Another point, to gain perspective, is successful hand gun hunting with revolvers before the magnum era. Again, accuracy and luck are everything.

J.L.

I have to differ with you, accuracy is everything. Though luck is part of the equation, there was a third factor. Marriage. These men were married to their firearms. They used them on an almost daily basis, year round. Whether to put food in the pot, to defend themselves in hostile situations, from bears, mountain lions, rabid animals, rogue cattle or buffalo, to simply amusing themselves or others, include gambling with that lot. For the most part, they carried one rifle, and maybe several handguns, with one being their favorite. They had more than a passing familiarity with their tools of the trade. And in that, they knew what accuracy that they could depend on when needed.

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Offline Shotgun Franklin

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Re: how would the .44 rim fire stack up with todays ammo?
« Reply #46 on: July 17, 2011, 04:47:34 PM »
Based on the bullet size, weight and velocity I believe that the 44 RF is ABOUT equal to .45 ACP from both rifle and handgun. Within 100 yards for a defense round  that's not bad.
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Offline claypipe

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Re: how would the .44 rim fire stack up with todays ammo?
« Reply #47 on: July 17, 2011, 04:58:28 PM »
While I see no fault in your reasoning, MMA10mm. I think that there is one more factor to add in favor of the .44 RF Henry round. Though it may considered more so in favor of the rifle chambered for it, than the round itself. And that is the ease of ejecting a misfire and reloading the rifle with such speed and ease, as not to be a major deficit in the shooter's safety.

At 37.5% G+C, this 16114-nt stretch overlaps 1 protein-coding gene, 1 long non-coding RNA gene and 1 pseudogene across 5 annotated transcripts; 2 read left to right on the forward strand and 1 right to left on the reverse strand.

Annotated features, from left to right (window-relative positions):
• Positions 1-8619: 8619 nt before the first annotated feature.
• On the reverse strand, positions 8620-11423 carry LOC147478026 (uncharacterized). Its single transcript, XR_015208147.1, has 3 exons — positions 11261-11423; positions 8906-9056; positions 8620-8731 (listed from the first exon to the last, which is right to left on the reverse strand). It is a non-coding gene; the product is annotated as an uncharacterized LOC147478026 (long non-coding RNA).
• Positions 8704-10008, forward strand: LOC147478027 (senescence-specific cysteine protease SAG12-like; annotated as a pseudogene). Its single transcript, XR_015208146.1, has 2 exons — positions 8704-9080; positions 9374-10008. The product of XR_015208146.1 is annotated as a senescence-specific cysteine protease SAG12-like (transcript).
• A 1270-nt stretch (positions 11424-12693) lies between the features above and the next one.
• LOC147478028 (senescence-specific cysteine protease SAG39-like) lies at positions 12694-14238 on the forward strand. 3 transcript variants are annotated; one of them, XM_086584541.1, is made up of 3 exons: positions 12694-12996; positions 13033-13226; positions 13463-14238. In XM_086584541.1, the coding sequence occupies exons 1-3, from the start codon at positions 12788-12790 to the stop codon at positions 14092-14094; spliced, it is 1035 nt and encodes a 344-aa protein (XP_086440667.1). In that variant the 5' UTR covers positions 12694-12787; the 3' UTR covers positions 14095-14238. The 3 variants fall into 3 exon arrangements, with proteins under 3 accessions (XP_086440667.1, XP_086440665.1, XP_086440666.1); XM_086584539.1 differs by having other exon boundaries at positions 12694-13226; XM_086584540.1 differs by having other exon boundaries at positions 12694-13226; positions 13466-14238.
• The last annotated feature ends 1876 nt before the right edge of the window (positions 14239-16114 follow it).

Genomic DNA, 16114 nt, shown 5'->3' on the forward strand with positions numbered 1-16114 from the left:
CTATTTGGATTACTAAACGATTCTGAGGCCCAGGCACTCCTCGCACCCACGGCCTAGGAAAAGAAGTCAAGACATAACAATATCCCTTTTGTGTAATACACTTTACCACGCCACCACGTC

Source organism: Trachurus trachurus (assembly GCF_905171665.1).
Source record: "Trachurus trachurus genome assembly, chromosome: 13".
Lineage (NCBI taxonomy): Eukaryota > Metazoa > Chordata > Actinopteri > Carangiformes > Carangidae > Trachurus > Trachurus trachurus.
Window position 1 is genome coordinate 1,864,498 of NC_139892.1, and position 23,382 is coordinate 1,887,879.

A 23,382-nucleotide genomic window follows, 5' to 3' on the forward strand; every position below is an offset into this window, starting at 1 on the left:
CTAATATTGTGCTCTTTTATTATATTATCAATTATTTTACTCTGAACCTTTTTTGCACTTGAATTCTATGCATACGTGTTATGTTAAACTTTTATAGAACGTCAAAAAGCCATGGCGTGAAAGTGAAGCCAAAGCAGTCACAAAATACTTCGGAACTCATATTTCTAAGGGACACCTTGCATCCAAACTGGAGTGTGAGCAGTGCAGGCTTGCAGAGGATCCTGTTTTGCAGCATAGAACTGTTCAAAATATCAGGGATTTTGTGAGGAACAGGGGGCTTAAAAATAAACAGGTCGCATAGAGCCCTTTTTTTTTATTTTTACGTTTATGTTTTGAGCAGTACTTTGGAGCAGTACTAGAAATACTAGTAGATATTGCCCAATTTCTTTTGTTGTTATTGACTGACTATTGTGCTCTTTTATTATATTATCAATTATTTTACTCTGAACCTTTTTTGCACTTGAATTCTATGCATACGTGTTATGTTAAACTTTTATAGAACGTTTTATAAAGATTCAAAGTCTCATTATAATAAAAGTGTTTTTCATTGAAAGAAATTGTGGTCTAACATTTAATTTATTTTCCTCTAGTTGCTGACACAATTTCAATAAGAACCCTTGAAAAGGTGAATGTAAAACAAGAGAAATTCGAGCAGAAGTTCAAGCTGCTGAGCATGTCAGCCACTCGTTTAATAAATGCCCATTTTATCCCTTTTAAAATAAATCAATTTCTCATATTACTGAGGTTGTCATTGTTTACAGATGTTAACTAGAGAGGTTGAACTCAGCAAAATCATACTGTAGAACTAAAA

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Offline claypipe

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Re: how would the .44 rim fire stack up with todays ammo?
« Reply #48 on: July 17, 2011, 05:36:03 PM »
Still, I have a couple of questions that are nagging at me.

First, being the source of ignition, rimfire versus centerfire. As I see it, with rimfire ignition, the powder burns from the outside in. Having the expanding gases pushing the unburnt powder down the bore. Wheras, with centerfire, it burns inside out. Which would centralize the burn and compress the unburnt powder at the breech. I would think that rimfire ignition would have a faster rate of burn than that of centerfire.

Secondly, how different was the original powder from that of today? I know it wouldn't have been tagged like today's modern powders. But, was it glazed as it is today? If not, then it would have a faster rate of burn, would it not?

CP
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Offline w44wcf

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Re: how would the .44 rim fire stack up with todays ammo?
« Reply #49 on: July 18, 2011, 06:59:13 AM »
I was just wondering after reloading a batch of .45 long colt ammo, for my hungry henry, how the .44 rim fire original cartrige of yesteryear would stack against the .44-40..........

Joe,
I would say that it would stack up very well indeed.  44 Henry factory velocity with a 200 gr. bullet was 1,125 f.p.s. At that velocity a 200 gr bullet will most likely completely penetrate a deer broadside as it did many man  that it connected with. 

Most of todays 44-40 ammo isin't going much faster than 1,125 f.p.s. ......and some of it not quite that fast.....  (Back in the day, 44-40 factory b.p. ammo was cataloged at 1,301 f.p.s. with a 200 gr bullet and 1,190 f.p.s. with a 217 gr bullet.)

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Re: how would the .44 rim fire stack up with todays ammo?
« Reply #50 on: Today at 03:27:41 PM »